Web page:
Are your eyes bigger than your stomach? If so, you’re not alone. Portion distortion has become a common problem in the past several decades and is a major contributor to the obesity epidemic.
Portion distortion refers to the normalization of large food portion sizes. Some of the problems trickle down from food manufacturers. For example, the average soda size increased from 6.5 ounces in 1993 to 20 ounces in 2013, at the cost of an extra 163 calories. Drink a couple of those per day, and the calories really start to add up.
Really, though, it’s easy to overestimate a proper serving size even for healthy foods you make at home. If you’re trying to lose weight, getting your portion sizes in check is one step you can take starting right now, and that can make a major impact on your results. Let’s look at a few ways to combat portion distortion at home and while dining out at restaurants.
Look at the Serving Size
Serving size and portion size are often thrown around interchangeably, but they’re actually quite different.
Portion size refers to the amount of food you serve yourself. By contrast, the serving size is a specific food measurement that’s provided by food manufacturers, typically using standards set by the USDA. In other words, the portion size that you serve yourself may actually be (and probably often is) more than one serving size.
Packaged foods include the serving size on the nutrition facts label. You don’t need to stick with this serving size, but you do need to do a little calorie or macro math if you’re concerned with the nutritional impact of the foods you eat.
For example, the serving size (line three of text) is 2/3 cup. If you decide to have 1 full cup, then you’ll be eating more calories (345, to be exact). Same goes for fat, carbs, and protein. I know, I’m such a fun-ruiner.
What if your food doesn’t have a label? You can find serving size and nutrition facts for most foods using an app like MyFitnessPal. When the results for the food that you search pop up, just look for the version of your food in the list that has a little green checkmark next to it. This means that the information has been verified.
Weigh and Measure
I’m a dietitian, but that doesn’t mean I’m immune to portion distortion. I have to be just as careful as the next guy!
I like to test myself every now and again by eyeballing a proper serving size from the label of a food I eat often (like oats), then pour it into a measuring cup to check my work. I’m a bit embarrassed to admit that I’m often way off on my estimates, but this speaks to the importance of weighing and measuring.
Weighing and measuring is the most accurate way to combat portion distortion. This simply involves measuring your food using a scale, measuring spoons, or measuring cups before you eat.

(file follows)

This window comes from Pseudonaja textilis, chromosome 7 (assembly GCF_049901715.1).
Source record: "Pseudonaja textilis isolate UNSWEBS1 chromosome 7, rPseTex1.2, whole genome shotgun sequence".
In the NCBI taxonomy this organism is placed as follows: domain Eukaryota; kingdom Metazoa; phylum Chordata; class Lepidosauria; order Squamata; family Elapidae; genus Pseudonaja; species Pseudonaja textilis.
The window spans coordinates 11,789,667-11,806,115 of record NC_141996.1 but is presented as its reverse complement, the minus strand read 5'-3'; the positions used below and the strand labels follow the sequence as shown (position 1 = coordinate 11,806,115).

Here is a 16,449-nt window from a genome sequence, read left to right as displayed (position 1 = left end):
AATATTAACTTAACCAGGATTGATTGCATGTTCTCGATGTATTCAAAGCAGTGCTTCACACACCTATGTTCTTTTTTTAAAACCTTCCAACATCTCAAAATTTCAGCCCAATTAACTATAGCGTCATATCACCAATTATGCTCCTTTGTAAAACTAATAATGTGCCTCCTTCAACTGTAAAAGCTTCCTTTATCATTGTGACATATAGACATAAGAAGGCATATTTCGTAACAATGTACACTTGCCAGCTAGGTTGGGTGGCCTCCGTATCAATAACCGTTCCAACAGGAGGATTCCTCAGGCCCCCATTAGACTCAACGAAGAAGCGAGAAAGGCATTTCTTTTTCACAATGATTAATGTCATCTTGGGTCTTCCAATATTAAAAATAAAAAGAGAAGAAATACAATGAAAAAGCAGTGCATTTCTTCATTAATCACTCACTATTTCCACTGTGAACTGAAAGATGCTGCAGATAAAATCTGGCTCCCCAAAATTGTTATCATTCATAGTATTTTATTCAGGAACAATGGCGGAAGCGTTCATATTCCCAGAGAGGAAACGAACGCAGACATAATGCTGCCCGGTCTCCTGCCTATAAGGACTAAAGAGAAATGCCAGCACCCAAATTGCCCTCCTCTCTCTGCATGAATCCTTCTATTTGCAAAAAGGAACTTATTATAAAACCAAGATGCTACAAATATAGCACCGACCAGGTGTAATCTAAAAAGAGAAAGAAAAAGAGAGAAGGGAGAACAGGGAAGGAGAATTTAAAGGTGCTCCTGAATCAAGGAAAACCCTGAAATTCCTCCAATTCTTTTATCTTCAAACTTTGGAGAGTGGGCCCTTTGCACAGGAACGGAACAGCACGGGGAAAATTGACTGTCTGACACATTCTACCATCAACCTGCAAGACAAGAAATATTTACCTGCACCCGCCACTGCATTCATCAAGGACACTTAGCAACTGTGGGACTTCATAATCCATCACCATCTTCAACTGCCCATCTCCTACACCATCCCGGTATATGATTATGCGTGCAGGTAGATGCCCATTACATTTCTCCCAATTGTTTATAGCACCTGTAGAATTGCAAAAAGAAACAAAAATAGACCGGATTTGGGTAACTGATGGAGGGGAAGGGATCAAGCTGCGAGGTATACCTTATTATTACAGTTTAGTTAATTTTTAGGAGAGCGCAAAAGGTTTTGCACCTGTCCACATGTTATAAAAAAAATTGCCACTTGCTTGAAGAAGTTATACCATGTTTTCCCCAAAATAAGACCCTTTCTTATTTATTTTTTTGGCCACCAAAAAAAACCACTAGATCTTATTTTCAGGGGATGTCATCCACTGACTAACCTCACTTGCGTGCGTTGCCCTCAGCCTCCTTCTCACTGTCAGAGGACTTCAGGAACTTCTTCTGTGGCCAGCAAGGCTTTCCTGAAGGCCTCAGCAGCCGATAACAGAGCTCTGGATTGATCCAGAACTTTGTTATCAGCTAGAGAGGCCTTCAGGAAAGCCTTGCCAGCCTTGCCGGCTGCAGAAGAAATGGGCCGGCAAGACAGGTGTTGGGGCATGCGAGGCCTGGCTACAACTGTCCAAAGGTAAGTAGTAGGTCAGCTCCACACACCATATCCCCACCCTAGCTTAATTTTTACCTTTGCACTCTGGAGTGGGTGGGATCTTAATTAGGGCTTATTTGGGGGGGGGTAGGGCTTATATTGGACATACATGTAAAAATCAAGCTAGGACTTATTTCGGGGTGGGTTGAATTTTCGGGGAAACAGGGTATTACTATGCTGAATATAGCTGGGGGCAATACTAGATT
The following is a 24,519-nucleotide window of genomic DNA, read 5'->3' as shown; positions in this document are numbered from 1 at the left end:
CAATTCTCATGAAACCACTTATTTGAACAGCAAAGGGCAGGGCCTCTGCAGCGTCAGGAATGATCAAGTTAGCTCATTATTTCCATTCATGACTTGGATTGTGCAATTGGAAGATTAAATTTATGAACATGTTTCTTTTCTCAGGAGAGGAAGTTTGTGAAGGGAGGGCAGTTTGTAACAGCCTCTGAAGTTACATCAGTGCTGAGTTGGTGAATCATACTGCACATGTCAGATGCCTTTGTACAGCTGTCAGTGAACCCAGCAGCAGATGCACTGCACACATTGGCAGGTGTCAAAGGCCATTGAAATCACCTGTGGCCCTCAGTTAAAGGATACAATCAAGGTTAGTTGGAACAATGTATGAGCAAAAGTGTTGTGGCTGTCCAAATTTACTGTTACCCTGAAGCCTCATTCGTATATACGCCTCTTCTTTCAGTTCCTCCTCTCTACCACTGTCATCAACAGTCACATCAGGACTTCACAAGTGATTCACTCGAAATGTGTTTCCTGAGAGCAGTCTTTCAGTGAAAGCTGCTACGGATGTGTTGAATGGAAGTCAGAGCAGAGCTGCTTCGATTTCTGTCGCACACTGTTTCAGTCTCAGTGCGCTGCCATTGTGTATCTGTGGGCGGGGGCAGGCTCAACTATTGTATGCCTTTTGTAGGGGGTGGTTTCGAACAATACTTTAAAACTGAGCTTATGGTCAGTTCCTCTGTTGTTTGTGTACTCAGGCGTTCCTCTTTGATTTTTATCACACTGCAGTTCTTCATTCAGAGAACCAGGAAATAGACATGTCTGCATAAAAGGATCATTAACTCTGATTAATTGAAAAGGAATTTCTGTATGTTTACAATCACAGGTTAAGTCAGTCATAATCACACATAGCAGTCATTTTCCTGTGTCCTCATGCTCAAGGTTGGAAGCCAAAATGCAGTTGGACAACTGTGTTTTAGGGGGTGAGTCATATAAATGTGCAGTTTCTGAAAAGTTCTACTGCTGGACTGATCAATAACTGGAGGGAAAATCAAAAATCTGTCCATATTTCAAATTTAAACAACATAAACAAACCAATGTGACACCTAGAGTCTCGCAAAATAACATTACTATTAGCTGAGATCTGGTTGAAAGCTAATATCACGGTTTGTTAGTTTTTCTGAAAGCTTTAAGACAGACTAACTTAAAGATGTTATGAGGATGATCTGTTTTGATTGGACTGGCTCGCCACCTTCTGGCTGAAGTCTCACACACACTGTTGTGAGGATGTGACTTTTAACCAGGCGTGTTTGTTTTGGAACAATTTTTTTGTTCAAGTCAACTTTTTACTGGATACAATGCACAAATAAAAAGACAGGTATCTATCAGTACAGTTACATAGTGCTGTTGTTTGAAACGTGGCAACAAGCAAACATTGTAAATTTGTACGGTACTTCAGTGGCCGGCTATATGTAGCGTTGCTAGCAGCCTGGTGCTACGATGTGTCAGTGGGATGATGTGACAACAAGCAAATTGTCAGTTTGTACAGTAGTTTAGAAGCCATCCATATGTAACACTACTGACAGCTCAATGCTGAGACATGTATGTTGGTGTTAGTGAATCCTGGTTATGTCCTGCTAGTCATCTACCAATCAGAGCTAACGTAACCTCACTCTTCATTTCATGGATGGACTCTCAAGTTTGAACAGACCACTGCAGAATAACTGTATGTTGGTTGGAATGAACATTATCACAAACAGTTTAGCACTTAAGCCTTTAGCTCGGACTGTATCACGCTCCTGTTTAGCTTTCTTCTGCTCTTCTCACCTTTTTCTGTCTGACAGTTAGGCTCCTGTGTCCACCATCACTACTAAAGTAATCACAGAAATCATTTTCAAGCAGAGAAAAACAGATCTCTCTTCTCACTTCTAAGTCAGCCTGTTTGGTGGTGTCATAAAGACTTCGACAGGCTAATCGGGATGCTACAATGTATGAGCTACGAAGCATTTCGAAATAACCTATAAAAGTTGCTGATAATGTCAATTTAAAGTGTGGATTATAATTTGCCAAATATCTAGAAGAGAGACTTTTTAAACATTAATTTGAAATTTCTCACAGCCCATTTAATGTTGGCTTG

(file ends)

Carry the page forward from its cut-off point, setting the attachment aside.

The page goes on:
Now, I don’t recommend this method for everyone, and I certainly don’t recommend it long-term. It’s best not to weigh or measure at all If you have a history of disordered eating or obsessive thoughts about food, as doing so may trigger unhealthy food obsessions.
However, in the absence of eating disorders, measuring your food at the beginning of a new meal plan is a predictor of success. Try it for a week or two, then for a couple of days every so often to stay accountable to your plan.
Use the Hand Method to Combat Portion Distortion
Even if you’re trying to weigh and measure your food, there will be occasions when you can’t or don’t want to. I don’t know about you, but I lack the moxie to bust out my food scale during dinner at a nice restaurant.
This is where the hand method comes in handy (see what I did there?!?). You can come pretty darn close to a healthy portion size for healthy foods using your hands as guidelines.
Start building your plate with a portion size of nonstarchy veggies about the size of two fists. Add a portion of healthy fats about the size of your thumb, plus a portion of lean protein the thickness and size of your palm (fellas, you can have two palms worth). Finish your plate with 1/2 fist of starch if you’re a lady, or 1 fist worth if you’re a guy.
Is it a perfect method always? Nope. You may over- or undereat at times, and the method is also dependent upon choosing wholesome and nutritious foods. However, the tradeoff of not weighing or measuring foods while combatting portion distortion is worth it in many cases.
Consider Packaged Foods (Selectively)
Not to be a food snob, but most packaged foods are garbage (nutritionally speaking).
However, there are a handful of packaged foods that are perfectly healthy AND that offer built-in portion control. I find these foods especially helpful at snack times. Some of my favorites include mini hummus or guacamole cups, 100 calorie packs of nuts, single-serving bags of air-popped popcorn, and RxKids bars.
Of course, sometimes we crave foods that are less healthy. This is also a great strategy for highly palatable “sometimes foods” that we have trouble eating in moderation (such as Cheetos).
Try out one or more of these tips for managing portion distortion and see how you do! And if you need help, we are here for you. Click here to book a free 15-minute nutrition intro.